N.H.'s Changing Workforce: Economy shines a light on 50+ worker

Margaret Jaskolka will celebrate her 65th birthday on Feb. 3, 2009. She had hoped to mark the occasion with a retirement celebration rather than a birthday party.

After decades spent working in the manufacturing and retail industries, the busy mother of four and grandmother of seven was looking forward to spending some quality time relaxing with her husband of 44 years, traveling, gardening and catching up with friends. Instead Jaskolka will celebrate with a quick week-long trip to Florida before returning to her job as a sales associate for a local department store.

“With the economy the way it is we decided to postpone retirement,” Jaskolka said. “We’re not really happy about it, but our financial situation isn’t as strong as we had hoped it would be. Fortunately we still have jobs.”

Like so many workers nearing retirement age, Jaskolka and her husband will continue to work in an effort to recoup some of what they lost in the recent stock market crash.

Jamie Bulen, associate state director of communications for AARP NH, sees the potential for a symbiotic relationship growing out of the current economic conditions and employers’ concerns over a declining workforce.

“People are having to work longer, especially in these economic times. And our businesses are really going to need them,” said Bulen. “It’s going to be important for businesses to keep an eye on this age demographic and put practices in place to recruit and retain their 50-plus workers.”

A growing number of New Hampshire businesses have taken advantage of AARP’s online Resource Center (aarp.org/employerresourcecenter) in an attempt to better understand the needs of workers age 50 and above. And AARP’s free 30-minute Workforce Assessment Tool (aarp.org/workforceassessment) is providing companies with information regarding current employee demographics, projected hiring needs, training, development and recruitment practices and suggestions on how to improve the workplace environment.

Together, the two resources are preparing employers to deal effectively with future workforce demands.

A viable labor pool

“As our seasoned workers leave the work pool they take with them needed skills and experience. We’re not seeing the same influx of younger employees,” said Fran Allain, employee retention project manager for the New Hampshire Department of Resources and Economic Development. “The younger workers who are entering our workforce don’t have the same level of skills or experience – they may at some point, but it is going to take time. It’s created an interesting situation as far as New Hampshire’s workforce is concerned.”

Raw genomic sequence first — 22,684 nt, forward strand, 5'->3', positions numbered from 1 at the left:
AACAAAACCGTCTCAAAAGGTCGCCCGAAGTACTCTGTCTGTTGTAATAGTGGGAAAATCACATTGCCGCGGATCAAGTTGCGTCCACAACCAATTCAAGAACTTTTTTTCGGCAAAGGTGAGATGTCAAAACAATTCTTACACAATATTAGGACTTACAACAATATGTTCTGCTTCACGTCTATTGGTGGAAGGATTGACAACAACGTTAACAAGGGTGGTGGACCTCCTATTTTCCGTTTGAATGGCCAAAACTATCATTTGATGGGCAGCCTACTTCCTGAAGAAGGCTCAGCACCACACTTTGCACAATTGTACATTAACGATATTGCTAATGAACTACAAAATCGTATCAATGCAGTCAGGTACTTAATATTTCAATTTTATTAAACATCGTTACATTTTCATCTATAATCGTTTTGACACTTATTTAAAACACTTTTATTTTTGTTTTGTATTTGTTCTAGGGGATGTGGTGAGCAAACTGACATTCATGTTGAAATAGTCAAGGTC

Ironically, in times of economic downturn many companies begin considering layoffs as a viable means of maintaining profitability. And, according to Allain, the 50-plus worker is often the first target, thanks in part to the enticement of early retirement packages.

“This isn’t always the best move,” Allain said. “These are the folks with the skills and the experience that is so critical to the success of the business.”

According to Allain, awareness that the 50-plus demographic provides a viable pool of workers is growing among Granite State employers. Many are beginning to take steps to more effectively tap this resource.

“First, they are beginning to dismiss myths associated with the more seasoned worker and focus on the talents,” said Allain. “They are beginning to see beyond the barriers to hiring workers over 50, focusing instead on their abilities and realizing people are living longer, healthier lives.”

Recent recognition by AARP of “Best Employers for Workers Over 50” indicates a growing number of employers are instituting policies and practices that address the needs of this demographic.

Flexible hours, job-sharing, phased retirement, health and pension benefits and workplace accommodations are among the changes companies are beginning to adopt to support their more seasoned employees. Skilled, dependable workers, dependable mentors and freedom from workforce worries are among the rewards they reap.

Bulen said she reminds employers that the policies they adopt in support of workers age 50 and above are policies that benefit all.

“The things that are good for an aging workforce are good for everybody,” Bulen said. “You don’t necessarily have to be over the age of 50 to benefit from things like job-sharing, flexible scheduling or mentoring. It’s practices like these that workers of all ages find attractive. The sense of inclusion benefits everyone.”

N.H.’s Changing workforce series is a partnership between NHBR and AARP New Hampshire